The magnetism of want, the gravity of desire, the radiance of newness, she freezes. Resistance creates character. Submission lowers tolerance. Fearful, she ruminates through all of the possibilities, all of the probabilities surrounding the weakness of her will, a will that refuses to refuse the will of her will. A droplet forms at the place where her face becomes scalp. Salty, the droplet threatens to make her life miserable, unsustainable, constantly lacking.
The wanton feeling defines a desire for something new rather than something needed to fill a lack. Cool to the touch, her palm gently places itself upon the glass that encases stuff that can be had in exchange for money. Stuff doesn’t equal wealth; everyone knows this. It’s the cash that equates one with riches. Those who confuse the purchasing of stuff with the acquisition of cash are the poorest among us. They’re easy to spot, as well, no doubt. She takes a step closer. But this stuff is shiny. This stuff is new. That hit of dopamine is exactly the thing she wants right now, exactly the stuff she needs right now.
People hand over every last ounce of cash for the opportunity to show other people how much they can spend. They all play the game. We all like the game. But the person with the most cash, in the end, is the person who no longer has to worry about what can be afforded. To spend now means you can’t spend later. To spend it all now means you must constantly work to earn more to, thusly then, immediately spend. It’s just that, though, the immediacy of the acquisition. The immediate hit of the pride and satisfaction for which purchasing a thing allows. But the feeling never lasts. That’s what yearly holidays and celebrations are for, essentially, clocked opportunities to trade that cash for new stuff, more stuff, stuff that inevitably turns into trash. Maybe just flush that cash down the toilet rather than trade it for something that will eventually join the sewage, the landfill, the waste.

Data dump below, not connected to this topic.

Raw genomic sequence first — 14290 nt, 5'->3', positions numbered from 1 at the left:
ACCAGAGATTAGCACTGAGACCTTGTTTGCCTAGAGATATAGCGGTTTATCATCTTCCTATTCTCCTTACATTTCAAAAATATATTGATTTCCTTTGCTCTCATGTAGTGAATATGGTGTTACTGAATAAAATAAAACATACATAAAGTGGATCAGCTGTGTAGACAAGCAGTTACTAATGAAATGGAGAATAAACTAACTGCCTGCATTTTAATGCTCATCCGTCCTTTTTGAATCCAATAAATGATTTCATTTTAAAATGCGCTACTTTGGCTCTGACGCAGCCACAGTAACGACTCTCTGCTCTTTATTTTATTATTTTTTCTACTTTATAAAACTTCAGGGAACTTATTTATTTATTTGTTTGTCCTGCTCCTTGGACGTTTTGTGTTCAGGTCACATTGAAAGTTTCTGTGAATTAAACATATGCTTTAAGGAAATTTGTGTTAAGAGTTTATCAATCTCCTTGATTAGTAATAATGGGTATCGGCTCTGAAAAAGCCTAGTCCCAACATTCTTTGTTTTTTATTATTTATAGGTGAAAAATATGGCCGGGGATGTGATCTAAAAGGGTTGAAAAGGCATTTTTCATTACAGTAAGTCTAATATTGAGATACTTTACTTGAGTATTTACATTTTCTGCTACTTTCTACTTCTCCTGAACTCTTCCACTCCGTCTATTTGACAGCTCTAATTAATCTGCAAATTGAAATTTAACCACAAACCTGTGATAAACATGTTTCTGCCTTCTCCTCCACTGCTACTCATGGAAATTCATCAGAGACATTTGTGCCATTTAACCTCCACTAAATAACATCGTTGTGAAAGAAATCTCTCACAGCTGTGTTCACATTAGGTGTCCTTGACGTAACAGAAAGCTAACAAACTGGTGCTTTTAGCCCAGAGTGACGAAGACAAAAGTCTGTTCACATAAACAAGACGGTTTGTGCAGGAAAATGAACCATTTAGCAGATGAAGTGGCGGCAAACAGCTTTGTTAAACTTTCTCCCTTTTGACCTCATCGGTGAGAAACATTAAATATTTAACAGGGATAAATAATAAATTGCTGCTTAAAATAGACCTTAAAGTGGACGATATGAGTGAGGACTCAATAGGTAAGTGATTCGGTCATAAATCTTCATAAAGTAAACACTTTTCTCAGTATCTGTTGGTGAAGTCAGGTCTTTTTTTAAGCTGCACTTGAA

Cash, however, remains imbued with possibility, endless possibility. The more you have, the more you can spend. Spend it, however, and it never reaches its full potential. She lifts her wallet from her purse and counts the cash. With enough to buy something but not enough to buy anything, she searches for a nearby ATM. Digitally, she lacks currency as well. A consideration of the long-term future: Of course she’ll get paid again. A consideration of the now: Of course something new will lift her spirits. She walks the block in order to decide where she will indubitably trade the meager cash that burns a hole in her wallet, for something she will, within days, despise. She needs a small hit.
Food perhaps, she wonders, will satisfy. Sustenance is a need, she justifies. Nothing sounds tasty, and food will only last for a moment and isn’t something she can look at and be seen with after the fact. The only thing she’ll take home, if she spends her cash on food, is shit that she can poop out later. Good-ey. To trade her cash for stuff has a longer digestion period before turning into shit. But what? What will she buy? What can she buy? She pushes open the glass door into a shop. The overhead bell dingles and dangles.